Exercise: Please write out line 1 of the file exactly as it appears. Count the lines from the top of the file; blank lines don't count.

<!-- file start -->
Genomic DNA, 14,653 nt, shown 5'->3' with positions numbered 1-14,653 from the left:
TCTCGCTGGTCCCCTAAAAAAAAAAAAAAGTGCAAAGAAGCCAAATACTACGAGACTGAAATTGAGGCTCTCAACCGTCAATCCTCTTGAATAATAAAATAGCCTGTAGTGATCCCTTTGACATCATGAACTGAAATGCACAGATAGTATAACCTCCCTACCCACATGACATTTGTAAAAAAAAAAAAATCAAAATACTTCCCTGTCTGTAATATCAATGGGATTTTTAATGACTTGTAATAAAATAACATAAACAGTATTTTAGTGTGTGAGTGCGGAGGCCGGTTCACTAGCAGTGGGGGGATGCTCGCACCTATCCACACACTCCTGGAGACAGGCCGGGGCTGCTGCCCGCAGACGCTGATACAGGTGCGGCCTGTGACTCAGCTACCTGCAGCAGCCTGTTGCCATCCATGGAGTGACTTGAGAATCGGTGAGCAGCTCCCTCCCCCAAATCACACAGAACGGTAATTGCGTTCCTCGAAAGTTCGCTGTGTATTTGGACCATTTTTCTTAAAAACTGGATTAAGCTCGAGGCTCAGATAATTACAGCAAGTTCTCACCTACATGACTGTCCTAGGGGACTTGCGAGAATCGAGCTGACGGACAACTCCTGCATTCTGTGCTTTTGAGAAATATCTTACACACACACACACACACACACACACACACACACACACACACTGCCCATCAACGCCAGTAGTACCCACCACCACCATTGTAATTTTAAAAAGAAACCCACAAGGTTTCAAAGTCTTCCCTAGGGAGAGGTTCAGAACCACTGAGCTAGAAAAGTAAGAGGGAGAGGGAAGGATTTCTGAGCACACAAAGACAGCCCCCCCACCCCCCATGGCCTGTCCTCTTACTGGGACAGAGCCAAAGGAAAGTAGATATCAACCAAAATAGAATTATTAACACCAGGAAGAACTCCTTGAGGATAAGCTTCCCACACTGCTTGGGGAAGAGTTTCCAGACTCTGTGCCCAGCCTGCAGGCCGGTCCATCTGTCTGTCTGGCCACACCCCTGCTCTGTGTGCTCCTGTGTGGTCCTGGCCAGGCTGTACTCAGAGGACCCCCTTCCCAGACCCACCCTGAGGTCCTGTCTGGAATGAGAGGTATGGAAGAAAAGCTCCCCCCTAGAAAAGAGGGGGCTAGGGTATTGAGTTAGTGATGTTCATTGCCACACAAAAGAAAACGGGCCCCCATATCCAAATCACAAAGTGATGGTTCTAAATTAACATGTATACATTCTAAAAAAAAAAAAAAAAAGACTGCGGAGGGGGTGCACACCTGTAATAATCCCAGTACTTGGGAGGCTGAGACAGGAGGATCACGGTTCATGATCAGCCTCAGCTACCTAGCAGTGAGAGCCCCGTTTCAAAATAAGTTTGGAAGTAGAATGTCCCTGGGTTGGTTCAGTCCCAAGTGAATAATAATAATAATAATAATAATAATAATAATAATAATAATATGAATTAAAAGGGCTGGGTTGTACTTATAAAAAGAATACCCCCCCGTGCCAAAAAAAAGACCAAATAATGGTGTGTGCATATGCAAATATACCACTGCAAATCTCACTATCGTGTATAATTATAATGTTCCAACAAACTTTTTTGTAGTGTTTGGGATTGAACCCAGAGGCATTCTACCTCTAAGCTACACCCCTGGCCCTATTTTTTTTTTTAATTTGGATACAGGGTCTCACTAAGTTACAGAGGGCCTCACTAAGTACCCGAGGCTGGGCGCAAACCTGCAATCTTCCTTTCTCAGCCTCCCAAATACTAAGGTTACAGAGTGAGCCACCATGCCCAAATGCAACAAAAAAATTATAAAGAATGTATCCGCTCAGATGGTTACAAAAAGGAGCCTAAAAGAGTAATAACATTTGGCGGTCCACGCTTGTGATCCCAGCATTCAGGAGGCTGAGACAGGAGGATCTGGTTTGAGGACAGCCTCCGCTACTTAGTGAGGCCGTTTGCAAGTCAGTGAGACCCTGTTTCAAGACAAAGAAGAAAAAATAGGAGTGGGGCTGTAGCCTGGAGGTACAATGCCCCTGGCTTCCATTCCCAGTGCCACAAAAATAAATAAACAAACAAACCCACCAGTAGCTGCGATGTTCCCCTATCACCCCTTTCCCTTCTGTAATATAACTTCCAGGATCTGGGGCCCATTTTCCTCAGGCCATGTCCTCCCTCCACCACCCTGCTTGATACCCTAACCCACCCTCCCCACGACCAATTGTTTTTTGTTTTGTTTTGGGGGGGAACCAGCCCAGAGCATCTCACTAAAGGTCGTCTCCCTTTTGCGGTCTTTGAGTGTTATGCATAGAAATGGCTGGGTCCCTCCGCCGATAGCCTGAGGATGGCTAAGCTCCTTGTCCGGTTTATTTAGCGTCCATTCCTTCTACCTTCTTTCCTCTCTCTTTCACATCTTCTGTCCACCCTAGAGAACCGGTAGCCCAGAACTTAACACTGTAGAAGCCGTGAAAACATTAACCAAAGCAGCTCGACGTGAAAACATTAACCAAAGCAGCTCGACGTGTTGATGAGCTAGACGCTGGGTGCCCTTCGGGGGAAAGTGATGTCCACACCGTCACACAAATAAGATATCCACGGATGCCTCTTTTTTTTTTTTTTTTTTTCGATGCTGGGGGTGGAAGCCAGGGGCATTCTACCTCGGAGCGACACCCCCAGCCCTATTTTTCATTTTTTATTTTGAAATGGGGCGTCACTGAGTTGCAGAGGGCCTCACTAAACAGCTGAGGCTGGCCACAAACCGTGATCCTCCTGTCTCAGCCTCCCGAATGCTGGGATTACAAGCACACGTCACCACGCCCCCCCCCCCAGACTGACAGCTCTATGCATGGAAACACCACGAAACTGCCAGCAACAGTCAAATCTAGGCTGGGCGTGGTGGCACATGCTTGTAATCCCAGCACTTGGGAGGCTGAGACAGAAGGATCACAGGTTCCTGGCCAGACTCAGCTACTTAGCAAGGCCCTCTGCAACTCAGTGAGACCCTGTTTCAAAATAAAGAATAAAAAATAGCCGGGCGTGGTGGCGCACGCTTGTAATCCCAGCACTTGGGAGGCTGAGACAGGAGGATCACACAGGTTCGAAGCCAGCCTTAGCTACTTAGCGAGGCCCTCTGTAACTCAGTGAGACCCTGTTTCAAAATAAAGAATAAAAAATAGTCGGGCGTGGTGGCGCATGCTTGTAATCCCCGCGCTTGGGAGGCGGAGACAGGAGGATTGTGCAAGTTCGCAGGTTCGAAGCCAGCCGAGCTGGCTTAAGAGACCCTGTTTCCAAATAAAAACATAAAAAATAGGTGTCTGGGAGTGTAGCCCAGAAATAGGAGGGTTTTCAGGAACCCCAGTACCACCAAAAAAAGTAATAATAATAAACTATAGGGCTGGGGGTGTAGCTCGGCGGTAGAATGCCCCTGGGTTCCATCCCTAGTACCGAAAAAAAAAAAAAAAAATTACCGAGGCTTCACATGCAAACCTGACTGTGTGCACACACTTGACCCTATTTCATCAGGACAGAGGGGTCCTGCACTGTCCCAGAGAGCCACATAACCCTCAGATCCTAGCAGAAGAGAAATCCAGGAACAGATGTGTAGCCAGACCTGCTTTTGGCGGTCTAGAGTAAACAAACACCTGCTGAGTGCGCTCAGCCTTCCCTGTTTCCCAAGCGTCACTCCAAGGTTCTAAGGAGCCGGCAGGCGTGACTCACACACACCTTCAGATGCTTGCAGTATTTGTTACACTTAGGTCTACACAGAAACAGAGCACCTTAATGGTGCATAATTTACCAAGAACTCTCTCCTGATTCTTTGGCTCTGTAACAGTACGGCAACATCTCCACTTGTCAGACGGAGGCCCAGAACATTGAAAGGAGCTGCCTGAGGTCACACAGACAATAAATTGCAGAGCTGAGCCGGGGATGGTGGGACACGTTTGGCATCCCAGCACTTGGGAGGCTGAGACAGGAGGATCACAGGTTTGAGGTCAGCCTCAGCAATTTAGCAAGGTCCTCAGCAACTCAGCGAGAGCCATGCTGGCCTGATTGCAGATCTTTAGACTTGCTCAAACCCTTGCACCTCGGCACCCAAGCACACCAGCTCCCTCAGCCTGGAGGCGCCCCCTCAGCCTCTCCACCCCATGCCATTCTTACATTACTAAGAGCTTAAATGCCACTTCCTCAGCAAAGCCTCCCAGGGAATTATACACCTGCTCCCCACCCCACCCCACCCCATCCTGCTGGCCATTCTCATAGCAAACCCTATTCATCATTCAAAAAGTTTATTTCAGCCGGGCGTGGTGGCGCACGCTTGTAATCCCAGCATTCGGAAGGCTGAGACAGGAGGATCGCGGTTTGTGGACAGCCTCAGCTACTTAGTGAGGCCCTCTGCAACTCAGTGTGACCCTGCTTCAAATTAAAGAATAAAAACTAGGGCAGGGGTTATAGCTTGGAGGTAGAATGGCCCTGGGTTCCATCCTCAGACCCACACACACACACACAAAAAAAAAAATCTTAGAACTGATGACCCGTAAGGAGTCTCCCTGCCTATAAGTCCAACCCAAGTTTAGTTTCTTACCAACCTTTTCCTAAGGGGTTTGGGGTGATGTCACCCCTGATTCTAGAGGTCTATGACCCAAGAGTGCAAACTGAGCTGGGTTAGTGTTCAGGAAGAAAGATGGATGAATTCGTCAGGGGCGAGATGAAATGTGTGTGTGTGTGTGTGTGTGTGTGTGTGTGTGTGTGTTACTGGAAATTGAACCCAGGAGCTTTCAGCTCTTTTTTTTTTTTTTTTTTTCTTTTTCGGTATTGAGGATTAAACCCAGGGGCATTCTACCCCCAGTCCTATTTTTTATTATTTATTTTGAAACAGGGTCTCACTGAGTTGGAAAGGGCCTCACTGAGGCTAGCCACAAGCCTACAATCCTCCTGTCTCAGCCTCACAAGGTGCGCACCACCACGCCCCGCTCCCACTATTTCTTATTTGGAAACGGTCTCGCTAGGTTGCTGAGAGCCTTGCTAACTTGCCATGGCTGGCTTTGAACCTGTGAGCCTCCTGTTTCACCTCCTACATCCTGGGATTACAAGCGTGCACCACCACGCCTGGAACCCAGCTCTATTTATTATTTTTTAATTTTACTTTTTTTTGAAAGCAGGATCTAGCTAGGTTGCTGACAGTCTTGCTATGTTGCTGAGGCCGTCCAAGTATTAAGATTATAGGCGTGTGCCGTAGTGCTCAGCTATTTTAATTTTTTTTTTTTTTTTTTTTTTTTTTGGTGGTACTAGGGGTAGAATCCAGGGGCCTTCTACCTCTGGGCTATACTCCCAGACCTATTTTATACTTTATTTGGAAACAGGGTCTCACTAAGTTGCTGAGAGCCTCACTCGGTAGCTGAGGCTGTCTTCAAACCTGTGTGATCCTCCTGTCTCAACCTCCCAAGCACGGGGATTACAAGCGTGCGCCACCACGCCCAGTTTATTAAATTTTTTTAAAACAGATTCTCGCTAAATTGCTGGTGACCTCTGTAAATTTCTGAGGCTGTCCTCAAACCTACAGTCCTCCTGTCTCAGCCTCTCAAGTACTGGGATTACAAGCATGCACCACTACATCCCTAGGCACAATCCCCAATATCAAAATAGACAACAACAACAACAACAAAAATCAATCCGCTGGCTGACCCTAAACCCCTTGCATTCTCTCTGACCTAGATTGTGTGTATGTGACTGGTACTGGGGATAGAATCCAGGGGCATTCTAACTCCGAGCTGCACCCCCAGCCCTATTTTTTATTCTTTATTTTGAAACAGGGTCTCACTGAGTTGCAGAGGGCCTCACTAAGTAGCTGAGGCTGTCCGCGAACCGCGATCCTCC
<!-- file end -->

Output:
Genomic DNA, 14,653 nt, shown 5'->3' with positions numbered 1-14,653 from the left: